Human Bias vs Machine Bias

One of the most common running themes on this blog is discussions of human bias, a topic I clearly believe deserves quite a bit of attention. In recent years though, I have started thinking a lot more about machine bias, and how it is slowly influencing more of our lives. In thinking about machine bias though, I’ve noticed recently that many people (myself included) actually tend to anthropomorphize machine bias and attempt to evaluate it as though it was bias coming from a human with a particularly wide-spread influence. Since anthropomorphism is actually a cognitive bias itself, I thought I’d take a few minutes today to talk about things we should keep in mind when talking about  computers/big data algorithms/search engine results. Quite a few of my points here will be based off of the recent kerfluffle around Facebook offering to target your ads to “Jew haters”, the book Weapons of Math Destruction, and the big data portion of the Calling BS class. Ready? Here we go!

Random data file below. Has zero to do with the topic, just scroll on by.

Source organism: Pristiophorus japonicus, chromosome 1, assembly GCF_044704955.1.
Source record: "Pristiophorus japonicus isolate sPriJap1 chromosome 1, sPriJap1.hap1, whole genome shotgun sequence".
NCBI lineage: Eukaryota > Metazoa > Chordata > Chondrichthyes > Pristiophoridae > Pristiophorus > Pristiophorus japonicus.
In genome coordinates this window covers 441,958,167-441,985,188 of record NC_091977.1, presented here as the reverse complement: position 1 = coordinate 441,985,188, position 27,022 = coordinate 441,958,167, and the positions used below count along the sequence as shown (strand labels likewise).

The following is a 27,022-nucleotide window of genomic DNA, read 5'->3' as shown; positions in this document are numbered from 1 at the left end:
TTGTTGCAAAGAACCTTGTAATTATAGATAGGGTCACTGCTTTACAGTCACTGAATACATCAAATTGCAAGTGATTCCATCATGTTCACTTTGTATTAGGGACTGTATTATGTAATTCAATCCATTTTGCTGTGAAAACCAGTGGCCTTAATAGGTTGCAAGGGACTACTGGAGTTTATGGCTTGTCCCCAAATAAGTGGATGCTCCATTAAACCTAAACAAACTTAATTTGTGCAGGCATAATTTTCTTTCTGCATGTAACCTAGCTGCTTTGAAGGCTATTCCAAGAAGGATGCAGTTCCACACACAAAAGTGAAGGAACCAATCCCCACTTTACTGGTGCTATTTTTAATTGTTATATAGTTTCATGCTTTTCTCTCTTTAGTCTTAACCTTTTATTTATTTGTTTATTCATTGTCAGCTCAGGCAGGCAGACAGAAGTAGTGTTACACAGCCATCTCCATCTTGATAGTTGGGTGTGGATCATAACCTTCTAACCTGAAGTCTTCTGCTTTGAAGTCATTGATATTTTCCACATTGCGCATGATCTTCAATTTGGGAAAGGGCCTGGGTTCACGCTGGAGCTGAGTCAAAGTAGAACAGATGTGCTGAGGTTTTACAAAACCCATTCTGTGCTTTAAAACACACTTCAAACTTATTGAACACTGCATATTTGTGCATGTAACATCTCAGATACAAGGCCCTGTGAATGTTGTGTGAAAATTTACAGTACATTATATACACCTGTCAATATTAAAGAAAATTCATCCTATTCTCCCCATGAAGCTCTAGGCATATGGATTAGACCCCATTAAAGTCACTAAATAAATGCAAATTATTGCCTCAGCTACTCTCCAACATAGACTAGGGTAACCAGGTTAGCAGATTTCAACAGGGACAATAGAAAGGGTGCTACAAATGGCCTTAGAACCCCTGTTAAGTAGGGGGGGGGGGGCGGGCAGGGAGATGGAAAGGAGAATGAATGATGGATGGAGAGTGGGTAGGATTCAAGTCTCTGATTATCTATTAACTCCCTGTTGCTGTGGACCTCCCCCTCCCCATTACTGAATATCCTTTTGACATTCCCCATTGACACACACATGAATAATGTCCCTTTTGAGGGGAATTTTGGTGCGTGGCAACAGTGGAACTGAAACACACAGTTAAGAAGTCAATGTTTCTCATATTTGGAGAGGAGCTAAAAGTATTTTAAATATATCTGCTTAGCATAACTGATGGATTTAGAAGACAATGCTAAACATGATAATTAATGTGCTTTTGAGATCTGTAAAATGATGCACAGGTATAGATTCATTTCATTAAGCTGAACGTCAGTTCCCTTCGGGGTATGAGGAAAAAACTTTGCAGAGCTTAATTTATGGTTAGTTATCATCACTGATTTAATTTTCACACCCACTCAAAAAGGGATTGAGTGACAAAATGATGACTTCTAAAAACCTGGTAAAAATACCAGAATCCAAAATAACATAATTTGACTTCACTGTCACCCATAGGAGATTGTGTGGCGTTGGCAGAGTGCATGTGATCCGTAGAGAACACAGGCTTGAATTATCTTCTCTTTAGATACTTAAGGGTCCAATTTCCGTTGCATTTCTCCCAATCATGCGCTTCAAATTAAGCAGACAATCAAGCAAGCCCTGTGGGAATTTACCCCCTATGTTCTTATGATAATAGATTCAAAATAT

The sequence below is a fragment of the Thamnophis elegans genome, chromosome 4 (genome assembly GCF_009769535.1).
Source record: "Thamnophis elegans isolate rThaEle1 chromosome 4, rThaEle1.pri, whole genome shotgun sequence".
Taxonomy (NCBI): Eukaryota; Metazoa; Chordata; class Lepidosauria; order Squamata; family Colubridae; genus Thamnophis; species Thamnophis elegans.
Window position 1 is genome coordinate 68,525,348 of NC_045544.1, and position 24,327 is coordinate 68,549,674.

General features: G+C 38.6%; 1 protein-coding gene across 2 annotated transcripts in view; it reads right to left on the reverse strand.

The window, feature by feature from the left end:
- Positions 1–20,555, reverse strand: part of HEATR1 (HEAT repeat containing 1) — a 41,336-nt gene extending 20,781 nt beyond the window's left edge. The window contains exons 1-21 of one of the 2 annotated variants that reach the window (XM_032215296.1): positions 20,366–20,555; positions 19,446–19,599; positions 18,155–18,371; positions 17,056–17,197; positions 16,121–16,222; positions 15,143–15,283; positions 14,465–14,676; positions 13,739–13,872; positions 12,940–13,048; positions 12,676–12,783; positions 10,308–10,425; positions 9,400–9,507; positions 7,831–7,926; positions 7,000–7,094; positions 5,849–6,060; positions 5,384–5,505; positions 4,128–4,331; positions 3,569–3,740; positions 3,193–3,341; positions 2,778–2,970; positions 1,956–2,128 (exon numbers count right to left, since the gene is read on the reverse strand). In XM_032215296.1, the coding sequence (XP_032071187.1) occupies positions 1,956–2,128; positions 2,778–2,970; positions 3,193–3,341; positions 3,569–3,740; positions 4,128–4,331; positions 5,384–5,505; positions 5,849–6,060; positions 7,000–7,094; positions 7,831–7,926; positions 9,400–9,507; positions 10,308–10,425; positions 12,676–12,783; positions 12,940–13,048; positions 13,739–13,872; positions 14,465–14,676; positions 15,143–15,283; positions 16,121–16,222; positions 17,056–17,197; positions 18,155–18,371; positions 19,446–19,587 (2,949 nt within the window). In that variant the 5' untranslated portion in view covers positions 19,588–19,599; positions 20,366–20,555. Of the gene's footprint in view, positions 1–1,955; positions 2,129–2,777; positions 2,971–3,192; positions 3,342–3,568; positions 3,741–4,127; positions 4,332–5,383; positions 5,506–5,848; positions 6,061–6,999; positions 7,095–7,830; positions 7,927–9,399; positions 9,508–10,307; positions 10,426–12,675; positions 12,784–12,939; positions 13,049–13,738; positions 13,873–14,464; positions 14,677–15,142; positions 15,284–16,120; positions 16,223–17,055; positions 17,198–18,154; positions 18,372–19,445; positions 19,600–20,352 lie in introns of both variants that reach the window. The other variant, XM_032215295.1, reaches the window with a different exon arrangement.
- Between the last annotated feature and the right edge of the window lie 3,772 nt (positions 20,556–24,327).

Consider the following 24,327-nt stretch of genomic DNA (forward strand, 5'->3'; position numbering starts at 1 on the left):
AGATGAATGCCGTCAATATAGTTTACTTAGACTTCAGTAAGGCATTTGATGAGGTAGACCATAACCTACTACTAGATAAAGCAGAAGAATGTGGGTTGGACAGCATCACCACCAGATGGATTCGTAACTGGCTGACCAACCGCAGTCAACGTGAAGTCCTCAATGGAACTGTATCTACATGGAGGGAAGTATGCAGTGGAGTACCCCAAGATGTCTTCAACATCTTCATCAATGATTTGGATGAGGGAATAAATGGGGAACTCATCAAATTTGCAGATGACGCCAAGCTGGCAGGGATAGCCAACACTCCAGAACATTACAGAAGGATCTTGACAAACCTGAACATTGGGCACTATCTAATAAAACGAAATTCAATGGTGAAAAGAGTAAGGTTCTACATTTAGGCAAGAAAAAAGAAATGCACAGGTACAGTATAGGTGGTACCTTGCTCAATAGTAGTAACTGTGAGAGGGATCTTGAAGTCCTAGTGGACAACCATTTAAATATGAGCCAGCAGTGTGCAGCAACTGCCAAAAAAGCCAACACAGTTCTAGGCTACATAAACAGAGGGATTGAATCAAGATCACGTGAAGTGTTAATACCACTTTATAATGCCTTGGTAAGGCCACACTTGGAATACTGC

1. Algorithm bias knows no “natural” limit. There’s an old joke where someone, normally a prankster uncle, tells a child that they’ll stop pouring their drink when they “say when”. When the child subsequently says “stop” or “enough” or someone other non-when word, the prankster keeps pouring and the glass overflows. Now, a normal prankster will pour a couple of extra tablespoons of milk on the table. An incredibly dedicated prankster might pour the rest of the container. An algorithm in this same scenario would not only finish the container but go run out to the store and buy more so they could continue pouring until you realized you were supposed to say when. Nearly every programming 101 class starts at some point with a professor saying “the nice part is, computer’s do what you tell them. The downside is, computers do what you tell them”. Thus, despite the fact that no sane person, even a fairly anti-Semitic one, would request an advertising group called “Jew haters”, a computer will return a result like this if it hits the right criteria.